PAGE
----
-By Stefanie Jedra, CPA and Amy Sara Cores, Esq.
Before the Tax Cuts and Jobs Act (“TCJA”), which was enacted on December 22, 2017, alimony was deductible for federal and state tax purposes. With the deductibility of alimony came the dreaded discussion of alimony recapture, which could cause alimony to be taxable if payments were frontloaded. The Internal Revenue Code (“I.R.C.”) outlined the calculation to determine whether alimony payments had been frontloaded in I.R.C. § 71(f).
For divorces finalized after December 31, 2018, alimony is no longer deductible for federal tax purposes and in most states. It seems as though alimony recapture is something that we have not had to think about when drafting inter-spousal agreements for the last few years. While alimony is deductible for state tax purposes in six states (namely, Arkansas, California, Massachusetts, New Jersey, New York, and Pennsylvania), the state tax laws in these jurisdictions do not mention alimony recapture or any similar disincentive to front-load alimony payments. So why are we talking about it now, is alimony recapture even a thing anymore? It is.
I.R.C. § 71(f) outlines the calculation to determine whether there has been front-loading of alimony payments leading to alimony recapture. The calculation involves 2 years post separation. As we all know, there was a rush to finalize divorces in 2018 in order for clients to be grandfathered-in and maintain the deductibility of alimony going forward. We are now in the 2020 tax season and alimony recapture may really be a thing right now. For that reason, a brief refresher is appropriate.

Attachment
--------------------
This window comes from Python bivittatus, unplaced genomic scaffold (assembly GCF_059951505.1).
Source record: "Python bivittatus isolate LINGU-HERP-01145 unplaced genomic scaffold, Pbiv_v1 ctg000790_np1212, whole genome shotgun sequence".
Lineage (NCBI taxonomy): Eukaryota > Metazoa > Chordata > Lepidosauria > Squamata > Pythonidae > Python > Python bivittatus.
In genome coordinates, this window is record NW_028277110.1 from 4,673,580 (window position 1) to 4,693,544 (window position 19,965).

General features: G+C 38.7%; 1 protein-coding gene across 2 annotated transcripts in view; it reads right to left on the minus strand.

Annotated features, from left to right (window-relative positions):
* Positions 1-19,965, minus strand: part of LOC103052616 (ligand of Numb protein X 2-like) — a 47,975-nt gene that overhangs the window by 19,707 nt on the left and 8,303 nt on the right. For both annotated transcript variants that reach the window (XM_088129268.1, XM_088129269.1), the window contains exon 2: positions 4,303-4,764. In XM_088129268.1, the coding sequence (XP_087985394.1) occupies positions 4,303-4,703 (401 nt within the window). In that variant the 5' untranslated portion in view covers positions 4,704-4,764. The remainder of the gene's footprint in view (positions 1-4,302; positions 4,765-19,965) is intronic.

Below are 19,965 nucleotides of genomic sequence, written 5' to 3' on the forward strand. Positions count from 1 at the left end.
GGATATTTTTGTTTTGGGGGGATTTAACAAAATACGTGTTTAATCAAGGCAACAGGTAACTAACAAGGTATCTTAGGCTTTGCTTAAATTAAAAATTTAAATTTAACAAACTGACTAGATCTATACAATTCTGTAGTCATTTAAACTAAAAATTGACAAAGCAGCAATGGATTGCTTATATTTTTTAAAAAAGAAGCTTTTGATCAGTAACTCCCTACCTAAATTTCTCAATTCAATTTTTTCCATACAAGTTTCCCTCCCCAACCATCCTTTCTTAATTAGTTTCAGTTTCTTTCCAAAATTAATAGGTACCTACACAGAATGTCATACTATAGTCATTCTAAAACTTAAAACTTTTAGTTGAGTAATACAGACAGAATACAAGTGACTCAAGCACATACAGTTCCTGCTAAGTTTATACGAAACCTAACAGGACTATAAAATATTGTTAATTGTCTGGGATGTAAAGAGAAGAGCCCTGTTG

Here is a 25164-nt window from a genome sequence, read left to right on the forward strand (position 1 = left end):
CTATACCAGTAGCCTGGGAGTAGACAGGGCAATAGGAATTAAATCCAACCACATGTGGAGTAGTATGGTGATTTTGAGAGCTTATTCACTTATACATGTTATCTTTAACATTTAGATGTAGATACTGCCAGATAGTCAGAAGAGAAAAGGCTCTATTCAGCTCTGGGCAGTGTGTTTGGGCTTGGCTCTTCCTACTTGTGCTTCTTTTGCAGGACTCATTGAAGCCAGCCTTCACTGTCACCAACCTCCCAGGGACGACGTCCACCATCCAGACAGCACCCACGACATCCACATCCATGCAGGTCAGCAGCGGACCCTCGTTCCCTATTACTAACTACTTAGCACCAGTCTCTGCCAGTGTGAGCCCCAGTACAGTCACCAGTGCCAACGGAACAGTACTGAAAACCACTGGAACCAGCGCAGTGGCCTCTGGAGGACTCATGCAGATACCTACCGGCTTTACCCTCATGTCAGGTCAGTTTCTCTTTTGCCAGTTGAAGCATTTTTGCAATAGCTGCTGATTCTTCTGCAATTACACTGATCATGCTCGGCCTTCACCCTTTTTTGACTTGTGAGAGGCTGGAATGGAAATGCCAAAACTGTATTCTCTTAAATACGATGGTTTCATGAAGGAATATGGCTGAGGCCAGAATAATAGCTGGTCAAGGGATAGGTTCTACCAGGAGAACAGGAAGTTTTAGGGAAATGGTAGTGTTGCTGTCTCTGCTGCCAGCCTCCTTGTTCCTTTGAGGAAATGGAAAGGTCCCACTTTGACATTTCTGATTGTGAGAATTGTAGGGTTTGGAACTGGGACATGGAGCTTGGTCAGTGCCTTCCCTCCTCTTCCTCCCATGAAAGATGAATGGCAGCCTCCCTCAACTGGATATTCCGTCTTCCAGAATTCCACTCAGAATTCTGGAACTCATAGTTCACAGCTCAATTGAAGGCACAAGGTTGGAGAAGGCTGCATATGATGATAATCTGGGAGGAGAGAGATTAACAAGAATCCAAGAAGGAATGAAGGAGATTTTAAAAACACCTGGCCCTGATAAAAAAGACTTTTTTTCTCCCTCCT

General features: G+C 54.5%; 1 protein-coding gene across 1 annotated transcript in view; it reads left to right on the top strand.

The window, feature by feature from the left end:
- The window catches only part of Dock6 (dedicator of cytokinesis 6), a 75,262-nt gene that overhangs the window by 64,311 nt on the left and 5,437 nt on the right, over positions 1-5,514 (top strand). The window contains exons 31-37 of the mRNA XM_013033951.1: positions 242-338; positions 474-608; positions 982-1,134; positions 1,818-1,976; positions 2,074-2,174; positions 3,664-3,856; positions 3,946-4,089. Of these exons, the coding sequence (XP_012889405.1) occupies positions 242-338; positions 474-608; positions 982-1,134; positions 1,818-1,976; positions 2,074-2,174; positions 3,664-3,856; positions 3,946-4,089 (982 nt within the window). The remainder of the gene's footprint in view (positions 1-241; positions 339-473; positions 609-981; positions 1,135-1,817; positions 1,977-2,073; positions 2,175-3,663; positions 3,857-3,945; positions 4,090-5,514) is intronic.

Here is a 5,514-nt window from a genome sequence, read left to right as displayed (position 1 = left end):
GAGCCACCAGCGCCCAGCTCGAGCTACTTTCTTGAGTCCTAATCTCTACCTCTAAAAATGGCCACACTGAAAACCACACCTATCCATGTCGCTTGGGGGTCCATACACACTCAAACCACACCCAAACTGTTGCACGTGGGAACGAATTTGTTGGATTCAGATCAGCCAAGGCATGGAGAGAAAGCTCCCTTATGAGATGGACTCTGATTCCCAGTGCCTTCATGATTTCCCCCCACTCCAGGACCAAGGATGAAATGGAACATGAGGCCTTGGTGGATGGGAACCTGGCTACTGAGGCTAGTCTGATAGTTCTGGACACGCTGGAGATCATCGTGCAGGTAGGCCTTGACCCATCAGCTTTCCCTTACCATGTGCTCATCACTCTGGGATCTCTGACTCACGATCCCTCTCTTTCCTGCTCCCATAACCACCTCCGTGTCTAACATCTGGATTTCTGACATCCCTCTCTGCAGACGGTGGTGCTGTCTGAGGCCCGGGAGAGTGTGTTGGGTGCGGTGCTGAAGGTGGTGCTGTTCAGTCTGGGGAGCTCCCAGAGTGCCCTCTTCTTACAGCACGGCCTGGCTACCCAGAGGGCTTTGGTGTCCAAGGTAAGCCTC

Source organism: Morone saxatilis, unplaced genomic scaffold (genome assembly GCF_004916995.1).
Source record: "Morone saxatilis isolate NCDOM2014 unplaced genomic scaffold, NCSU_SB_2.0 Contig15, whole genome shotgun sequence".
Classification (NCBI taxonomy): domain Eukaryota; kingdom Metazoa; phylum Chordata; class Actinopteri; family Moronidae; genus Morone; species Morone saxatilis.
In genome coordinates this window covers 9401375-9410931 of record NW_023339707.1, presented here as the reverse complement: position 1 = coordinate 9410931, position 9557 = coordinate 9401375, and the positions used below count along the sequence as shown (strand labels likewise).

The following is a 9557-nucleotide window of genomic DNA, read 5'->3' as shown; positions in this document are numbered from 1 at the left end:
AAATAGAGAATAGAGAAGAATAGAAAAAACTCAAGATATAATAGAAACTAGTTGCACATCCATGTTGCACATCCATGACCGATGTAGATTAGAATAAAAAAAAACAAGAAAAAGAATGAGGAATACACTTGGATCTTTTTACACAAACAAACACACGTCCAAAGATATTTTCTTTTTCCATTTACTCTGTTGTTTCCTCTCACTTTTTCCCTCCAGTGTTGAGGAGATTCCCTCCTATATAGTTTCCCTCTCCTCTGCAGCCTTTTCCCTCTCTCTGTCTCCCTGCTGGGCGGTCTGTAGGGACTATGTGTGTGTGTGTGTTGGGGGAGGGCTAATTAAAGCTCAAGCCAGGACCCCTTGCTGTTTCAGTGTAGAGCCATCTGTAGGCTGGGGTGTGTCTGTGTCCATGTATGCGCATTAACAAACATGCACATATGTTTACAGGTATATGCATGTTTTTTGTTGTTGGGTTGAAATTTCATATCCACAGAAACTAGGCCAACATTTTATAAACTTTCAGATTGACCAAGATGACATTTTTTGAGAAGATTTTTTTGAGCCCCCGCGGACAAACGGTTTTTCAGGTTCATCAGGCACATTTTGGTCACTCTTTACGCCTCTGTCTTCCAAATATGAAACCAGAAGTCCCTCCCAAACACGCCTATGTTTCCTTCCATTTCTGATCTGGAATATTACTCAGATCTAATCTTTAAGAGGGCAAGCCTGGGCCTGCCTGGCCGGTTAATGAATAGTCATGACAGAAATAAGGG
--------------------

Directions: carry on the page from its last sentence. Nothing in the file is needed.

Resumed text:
For divorces finalized in 2018:
In the first-year post-separation (or 2019) alimony was taxable to the extent that payments received in the first-year post-separation exceeded $15,000 plus the average of:
- alimony or separate maintenance payments paid by the payor spouse during the 2nd post-separation year, reduced by the excess payments for the 2nd post-separation year, and
- the alimony or separate maintenance payments paid by the payor spouse during the 3rd post-separation year. I.R.C. § 71(f)(3)
In the second-year post-separation (or 2020) alimony was taxable to the extent that payments received in the second-year post-separation exceeded $15,000 plus:
- the amount of the alimony or separate maintenance payments paid by the payor spouse during the 3rd post-separation year. I.R.C. § 71(f)(4)
Unless alimony becomes tax deductible again, and the repeal of I.R.C. § 71 is revoked, this may be the last time that alimony recapture is a pertinent issue for many of our clients.
Amy Sara Cores, Esq. is a Fellow of the International Academy of Family Lawyers, Certified by the Supreme Court of New Jersey as a Matrimonial Law Attorney, a Fellow of the American Academy of Matrimonial Lawyers, and a National Board of Trial Advocacy Board Certified Family Law Trial Advocate. She is the owner of Cores & Associates, LLC a boutique family law firm in Freehold, New Jersey where she handles a variety of complex and high conflict family law cases.
Stefanie Jedra, CPA is a business valuation and forensic accounting expert who specializes in valuation of privately held businesses, complex asset tracing, cash flow and lifestyle analyses, and analyses related to equitable distribution.